Martins doesn't begrudge Hicks-Miller that option at all. "Our goal is not to dominate the market or to be the only option to eat," he says. "It doesn't have to be through us. We're a movement trying to push the envelope."

He does defend his prices, however. "Our prices are what food really costs when raised the way they're supposed to be raised. That whole 59-cents-a-pound turkey means that something seriously went wrong with the process."

And the market for such products is no longer a tiny niche. "About 15,000 [heritage] turkeys are being raised this year; four years ago there were about 400 of them," Martins says.

In theory, that should drive down the price. "The actual food won't cost less to raise but they may be able to slaughter more in a given day or get bulk discounts on the feed," Martins says.

Feeding the slow food fever

Martins compares the slow food and heritage movements with another popular food movement. "Anyone who says that heritage foods and ethically raised foods are not growing is making the same mistake as people did in the '70s when they said the organic movement is not going to take off." He notes that the trend toward people becoming more aware of what they eat began with fruits and vegetables, moved to dairy and other staples and now is becoming apparent with meat.

And to those who claim that promoting heritage and slow foods is elitist, Martins has this to say: "Tell the struggling family farm that it?s elitist and see what they would say … they are probably suffering more than anyone. You have huge companies selling unhealthy food to the poor and getting rich. Meanwhile you have very small family farms selling excellent food to the rich and staying poor. What slow food is trying to do and heritage food is trying to do is bridge that gap a little bit. Good food needs to be made cheaper, and cheap food needs to be exposed for how bad it is."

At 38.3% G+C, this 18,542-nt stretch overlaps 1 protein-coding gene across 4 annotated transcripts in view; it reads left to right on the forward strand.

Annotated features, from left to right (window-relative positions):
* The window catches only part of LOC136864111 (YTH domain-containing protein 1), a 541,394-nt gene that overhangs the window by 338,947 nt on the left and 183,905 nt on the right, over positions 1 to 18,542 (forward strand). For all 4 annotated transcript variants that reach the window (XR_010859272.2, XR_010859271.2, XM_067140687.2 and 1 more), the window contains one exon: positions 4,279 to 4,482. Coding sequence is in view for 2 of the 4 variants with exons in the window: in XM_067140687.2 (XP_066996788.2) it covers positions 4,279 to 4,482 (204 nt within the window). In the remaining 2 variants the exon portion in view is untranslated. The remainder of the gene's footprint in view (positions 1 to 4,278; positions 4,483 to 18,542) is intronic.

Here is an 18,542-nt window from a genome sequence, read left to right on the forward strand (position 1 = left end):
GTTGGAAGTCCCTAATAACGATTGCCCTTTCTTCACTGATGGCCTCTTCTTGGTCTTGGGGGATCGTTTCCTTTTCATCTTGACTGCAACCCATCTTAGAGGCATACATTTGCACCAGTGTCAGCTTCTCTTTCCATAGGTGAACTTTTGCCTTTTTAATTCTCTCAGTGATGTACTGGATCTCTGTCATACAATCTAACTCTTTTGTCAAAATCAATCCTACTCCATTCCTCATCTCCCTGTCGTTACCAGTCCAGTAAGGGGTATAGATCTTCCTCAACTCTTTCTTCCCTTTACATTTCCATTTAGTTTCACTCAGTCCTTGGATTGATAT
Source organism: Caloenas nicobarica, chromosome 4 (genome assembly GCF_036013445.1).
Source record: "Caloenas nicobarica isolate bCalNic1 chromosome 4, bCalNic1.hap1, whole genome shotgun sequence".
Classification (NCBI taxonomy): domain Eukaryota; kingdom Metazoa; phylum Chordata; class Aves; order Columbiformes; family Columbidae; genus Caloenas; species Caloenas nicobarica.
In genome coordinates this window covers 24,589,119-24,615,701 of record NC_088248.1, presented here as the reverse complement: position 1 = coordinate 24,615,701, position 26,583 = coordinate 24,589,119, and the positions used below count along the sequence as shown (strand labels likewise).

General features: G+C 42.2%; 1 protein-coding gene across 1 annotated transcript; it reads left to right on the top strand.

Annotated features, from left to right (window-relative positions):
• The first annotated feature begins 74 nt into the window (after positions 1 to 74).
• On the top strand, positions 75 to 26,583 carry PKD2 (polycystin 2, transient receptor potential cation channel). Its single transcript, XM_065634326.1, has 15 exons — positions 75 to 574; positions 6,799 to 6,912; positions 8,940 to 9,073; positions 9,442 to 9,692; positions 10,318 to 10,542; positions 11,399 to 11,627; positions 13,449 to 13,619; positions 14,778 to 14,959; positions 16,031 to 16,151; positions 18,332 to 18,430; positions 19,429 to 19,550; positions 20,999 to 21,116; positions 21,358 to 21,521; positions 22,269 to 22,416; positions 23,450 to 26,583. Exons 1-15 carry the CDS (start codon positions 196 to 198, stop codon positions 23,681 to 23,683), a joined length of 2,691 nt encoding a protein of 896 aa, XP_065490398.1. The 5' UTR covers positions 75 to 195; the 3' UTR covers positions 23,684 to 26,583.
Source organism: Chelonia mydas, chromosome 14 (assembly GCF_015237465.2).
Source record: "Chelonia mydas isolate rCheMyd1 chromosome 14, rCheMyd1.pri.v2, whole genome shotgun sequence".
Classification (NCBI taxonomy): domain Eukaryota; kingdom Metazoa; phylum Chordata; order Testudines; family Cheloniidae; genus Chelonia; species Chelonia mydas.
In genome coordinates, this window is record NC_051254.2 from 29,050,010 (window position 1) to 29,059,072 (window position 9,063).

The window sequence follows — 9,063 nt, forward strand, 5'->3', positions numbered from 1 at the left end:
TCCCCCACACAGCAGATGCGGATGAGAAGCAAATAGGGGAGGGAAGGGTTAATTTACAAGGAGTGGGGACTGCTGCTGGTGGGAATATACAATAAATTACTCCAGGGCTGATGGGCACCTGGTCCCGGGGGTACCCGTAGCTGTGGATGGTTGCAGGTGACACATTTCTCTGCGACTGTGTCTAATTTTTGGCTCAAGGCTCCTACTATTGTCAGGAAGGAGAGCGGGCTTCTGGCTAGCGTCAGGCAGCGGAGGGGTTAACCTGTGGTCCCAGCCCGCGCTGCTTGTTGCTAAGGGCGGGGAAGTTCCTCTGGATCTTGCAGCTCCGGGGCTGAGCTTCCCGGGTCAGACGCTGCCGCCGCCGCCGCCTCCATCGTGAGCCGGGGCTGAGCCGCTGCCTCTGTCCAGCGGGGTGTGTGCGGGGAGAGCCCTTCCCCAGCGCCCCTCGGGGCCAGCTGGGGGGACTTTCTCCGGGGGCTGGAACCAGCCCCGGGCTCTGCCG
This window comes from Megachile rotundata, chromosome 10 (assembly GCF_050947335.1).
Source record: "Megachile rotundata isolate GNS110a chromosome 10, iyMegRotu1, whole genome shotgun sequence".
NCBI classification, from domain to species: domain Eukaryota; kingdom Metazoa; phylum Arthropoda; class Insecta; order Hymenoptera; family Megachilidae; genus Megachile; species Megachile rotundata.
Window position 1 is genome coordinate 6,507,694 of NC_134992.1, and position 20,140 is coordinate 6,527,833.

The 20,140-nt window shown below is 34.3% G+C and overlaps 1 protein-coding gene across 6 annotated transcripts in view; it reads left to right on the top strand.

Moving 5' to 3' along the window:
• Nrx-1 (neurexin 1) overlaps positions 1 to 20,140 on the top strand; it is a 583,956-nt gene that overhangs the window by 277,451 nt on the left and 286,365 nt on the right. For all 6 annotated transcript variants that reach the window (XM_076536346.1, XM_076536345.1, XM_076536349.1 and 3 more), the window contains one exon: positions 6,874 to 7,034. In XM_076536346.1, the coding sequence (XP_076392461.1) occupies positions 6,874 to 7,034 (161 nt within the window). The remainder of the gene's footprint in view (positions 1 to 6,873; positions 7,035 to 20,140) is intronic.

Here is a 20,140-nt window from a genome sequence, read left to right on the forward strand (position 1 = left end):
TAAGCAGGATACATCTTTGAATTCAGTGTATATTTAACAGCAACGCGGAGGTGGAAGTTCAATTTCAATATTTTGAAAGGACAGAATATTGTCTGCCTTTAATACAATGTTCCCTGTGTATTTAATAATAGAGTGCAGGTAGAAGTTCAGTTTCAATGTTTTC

Think globally, act now

Retailers who want to carry heritage turkeys for the holidays should put down this article and call immediately, Martins says. For any other heritage foods, ordering a week in advance is usually sufficient.

"All our food is fresh except for beef and bison," Martin says. But one retailer, who declined to be named, said his store stopped selling heritage chickens because they arrived frozen and in layers of packaging, and he felt that he couldn't in good faith sell a $25 chicken to consumers who were expecting something fresher and greener. "Our turkeys are frozen," Martins acknowledges. "Just after Thanksgiving we freeze them; before Thanksgiving, they're fresh."

And if you're concerned about consumers eating the last survivors of a breed brought back from the edge of extinction, stop worrying, says Martins. "The panda bear and the Bourbon Red turkey have different destinies. The goal of the panda bear is to be put in the zoo. The goal of any animal, any livestock whose job it is to be food, is to be eaten." While that may seem an unsavory notion to some, Martins justifies it: "No one is raising pigs for any other reason than eating. Individually, the pig might be unhappy that we exist, but collectively as a species, it's their only way to continue. Our goal is to save these foods by eating them."

Natural Foods Merchandiser volume XXVI/number 10/p. 26, 28